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Chief Administrative Officer Buddy Boe connects and revitalizes corridors in suburban Louisiana

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Renderings from the Paul Maillard Road Corridor Revitalization Plan. Photo courtesy of St. Charles Parish, LA.

In St. Charles Parish, LA, local officials are betting that two ambitious new projects will spur economic development and noticeably improve connectivity—to a level seldom found in the suburbs.

St. Charles Parish, located 20 miles west of New Orleans, LA on the Mississippi River, boasts a population of 54,000 spread out among several communities. The parish has no concentrated population center, which allows for funding to be spread evenly but creates a unique landscape for smart growth. Buddy Boe, Chief Administrative Officer for the Parish and a member of Smart Growth America’s Local Leaders Council, is working with residents to revitalize existing roads and create central corridors designed to bring the community together and diversify the local economy—currently reliant on industrial and maritime sectors—ensuring a prosperous future for the area.

Like many main thoroughfares in St. Charles Parish, Paul Maillard Road was once a thriving commercial corridor. Despite being home to a local hospital and connecting to one ferry landing and two state highways, the corridor has suffered from several decades of sustained disinvestment and population loss. The street was identified in St. Charles Parish’s Comprehensive Plan as an area ripe for investment and growth. Now, thanks to a 2011 Sustainable Cities Grant from the U.S. Department of Housing and Urban Development (HUD), that vision for revitalization is coming to fruition. Just this week, the Paul Maillard Corridor Revitalization Plan was released to the public.

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Planning for livable military communities in North Central Texas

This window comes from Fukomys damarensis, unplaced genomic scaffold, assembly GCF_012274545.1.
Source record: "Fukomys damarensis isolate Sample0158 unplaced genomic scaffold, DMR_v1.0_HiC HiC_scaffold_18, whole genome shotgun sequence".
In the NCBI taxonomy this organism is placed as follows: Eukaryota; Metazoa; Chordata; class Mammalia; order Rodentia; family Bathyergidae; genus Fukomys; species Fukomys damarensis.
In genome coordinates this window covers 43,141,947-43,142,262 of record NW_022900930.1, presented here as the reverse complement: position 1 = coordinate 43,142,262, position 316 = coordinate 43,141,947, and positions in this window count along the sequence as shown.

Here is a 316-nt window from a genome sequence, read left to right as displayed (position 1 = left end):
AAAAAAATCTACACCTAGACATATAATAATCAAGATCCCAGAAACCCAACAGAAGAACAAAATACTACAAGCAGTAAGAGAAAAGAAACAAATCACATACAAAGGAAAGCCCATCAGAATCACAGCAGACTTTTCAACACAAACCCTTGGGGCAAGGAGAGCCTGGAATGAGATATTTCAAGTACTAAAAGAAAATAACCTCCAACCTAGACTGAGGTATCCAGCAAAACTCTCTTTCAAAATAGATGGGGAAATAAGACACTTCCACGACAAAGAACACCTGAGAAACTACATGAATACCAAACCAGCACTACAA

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Near the Naval Air Station Joint Reserve Base Fort Worth in Tarrant County, TX, locals have a saying about the aircraft reverberations in the sky: “That noise is the sound of freedom.”

Despite the noise, the Joint Reserve Base forms a big part of the area’s identity and economy. The seven cities that surround the base—Benbrook, Fort Worth, Lake Worth, River Oaks, Sansom Park, Westworth Village, and White Settlement, TX—have a vested interest in supporting that economy, and in growing together as a region. In 2010, they came together to form the Planning for Livable Military Communities (PLMC) project, made possible by a Community Challenge Grant from the U.S. Department of Housing and Urban Development.

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Deputy Mayor Lesa Heebner is helping people stop, sit, and shop in Solana Beach, CA

Solana Beach, CASolana Beach, CA’s Cedros Avenue Design District. Photo via the Solana Beach Chamber of Commerce.

Solana Beach, CA is not your average beach town. By combining smart street design and placemaking strategies, the city is creating economic growth and drawing residents and visitors downtown.

“A sense of community really comes from the people, but can be promoted by the place. That’s why we are trying to create places in our downtown area,” says Lesa Heebner, the Deputy Mayor of Solana Beach and a member of Smart Growth America’s Local Leaders Council. Solana Beach is the second smallest city in the region, but that does not mean it lacks flavor. “We’re aiming to create quality locations that serve our residents and where visitors are welcome,” Heebner adds.